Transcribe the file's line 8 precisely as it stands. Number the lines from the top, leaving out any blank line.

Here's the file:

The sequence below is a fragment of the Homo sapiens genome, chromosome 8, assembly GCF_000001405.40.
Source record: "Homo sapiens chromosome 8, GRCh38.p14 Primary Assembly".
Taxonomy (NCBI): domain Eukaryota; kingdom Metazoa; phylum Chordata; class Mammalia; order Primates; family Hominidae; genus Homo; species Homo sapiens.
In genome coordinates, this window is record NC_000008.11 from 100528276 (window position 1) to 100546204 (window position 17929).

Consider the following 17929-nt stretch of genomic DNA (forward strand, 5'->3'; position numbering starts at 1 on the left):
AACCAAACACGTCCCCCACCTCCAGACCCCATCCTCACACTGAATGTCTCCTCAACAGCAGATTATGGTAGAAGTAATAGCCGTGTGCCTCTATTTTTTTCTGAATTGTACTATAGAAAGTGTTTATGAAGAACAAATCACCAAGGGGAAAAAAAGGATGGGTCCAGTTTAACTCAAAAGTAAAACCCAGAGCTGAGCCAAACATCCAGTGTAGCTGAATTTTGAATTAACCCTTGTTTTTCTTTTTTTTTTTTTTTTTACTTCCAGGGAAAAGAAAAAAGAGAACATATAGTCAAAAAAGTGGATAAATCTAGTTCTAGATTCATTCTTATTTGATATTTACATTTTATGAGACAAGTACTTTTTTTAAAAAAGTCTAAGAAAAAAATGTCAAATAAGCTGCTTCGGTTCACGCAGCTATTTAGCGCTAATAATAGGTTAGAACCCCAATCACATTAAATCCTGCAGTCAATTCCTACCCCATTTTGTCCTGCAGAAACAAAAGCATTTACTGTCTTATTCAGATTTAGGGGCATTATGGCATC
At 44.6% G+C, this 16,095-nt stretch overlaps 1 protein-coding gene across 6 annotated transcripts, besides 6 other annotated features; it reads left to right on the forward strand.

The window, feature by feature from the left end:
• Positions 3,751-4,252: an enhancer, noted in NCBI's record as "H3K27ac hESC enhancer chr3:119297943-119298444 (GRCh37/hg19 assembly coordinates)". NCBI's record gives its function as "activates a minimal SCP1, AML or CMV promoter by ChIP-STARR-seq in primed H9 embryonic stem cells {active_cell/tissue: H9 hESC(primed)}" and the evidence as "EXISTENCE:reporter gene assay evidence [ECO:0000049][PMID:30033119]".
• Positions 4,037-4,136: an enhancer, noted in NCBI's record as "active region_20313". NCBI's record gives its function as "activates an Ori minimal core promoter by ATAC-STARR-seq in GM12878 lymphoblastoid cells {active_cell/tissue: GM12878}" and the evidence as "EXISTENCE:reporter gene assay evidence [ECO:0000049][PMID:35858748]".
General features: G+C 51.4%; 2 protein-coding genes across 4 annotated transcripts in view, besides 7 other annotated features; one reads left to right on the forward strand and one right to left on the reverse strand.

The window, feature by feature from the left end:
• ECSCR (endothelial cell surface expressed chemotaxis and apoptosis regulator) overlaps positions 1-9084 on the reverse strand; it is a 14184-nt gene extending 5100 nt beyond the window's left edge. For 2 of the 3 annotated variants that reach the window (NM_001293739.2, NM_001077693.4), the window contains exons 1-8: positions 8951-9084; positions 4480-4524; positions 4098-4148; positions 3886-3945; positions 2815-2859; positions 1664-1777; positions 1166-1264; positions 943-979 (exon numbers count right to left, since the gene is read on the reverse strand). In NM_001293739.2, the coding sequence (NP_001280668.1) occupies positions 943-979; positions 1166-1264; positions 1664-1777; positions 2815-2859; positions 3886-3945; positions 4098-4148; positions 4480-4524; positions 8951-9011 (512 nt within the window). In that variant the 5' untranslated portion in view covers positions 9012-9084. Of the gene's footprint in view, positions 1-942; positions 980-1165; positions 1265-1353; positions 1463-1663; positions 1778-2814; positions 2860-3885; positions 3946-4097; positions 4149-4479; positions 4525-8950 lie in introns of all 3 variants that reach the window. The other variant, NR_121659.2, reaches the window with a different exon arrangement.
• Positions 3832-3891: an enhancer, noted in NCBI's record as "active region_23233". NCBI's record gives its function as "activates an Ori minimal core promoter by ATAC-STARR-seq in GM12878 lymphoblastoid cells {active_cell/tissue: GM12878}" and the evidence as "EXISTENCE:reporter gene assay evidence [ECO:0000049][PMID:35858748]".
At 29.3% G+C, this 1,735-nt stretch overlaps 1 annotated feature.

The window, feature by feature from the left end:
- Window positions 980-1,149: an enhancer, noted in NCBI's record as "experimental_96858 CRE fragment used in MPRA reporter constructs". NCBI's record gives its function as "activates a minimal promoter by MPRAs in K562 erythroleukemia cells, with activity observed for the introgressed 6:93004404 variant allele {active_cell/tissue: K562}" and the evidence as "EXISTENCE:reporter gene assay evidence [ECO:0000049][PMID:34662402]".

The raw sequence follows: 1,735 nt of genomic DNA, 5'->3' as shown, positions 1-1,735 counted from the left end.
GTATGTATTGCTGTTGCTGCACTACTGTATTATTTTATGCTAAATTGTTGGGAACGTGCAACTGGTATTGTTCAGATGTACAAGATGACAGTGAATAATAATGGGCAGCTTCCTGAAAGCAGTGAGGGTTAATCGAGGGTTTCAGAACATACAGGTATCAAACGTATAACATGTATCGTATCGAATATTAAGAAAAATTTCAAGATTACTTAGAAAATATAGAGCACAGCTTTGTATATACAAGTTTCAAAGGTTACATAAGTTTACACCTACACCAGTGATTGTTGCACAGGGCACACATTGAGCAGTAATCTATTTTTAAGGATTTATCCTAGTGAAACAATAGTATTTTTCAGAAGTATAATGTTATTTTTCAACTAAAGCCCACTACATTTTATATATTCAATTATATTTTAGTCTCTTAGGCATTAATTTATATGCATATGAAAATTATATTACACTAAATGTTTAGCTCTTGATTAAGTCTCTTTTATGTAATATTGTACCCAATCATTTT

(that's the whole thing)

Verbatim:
The window, feature by feature from the left end: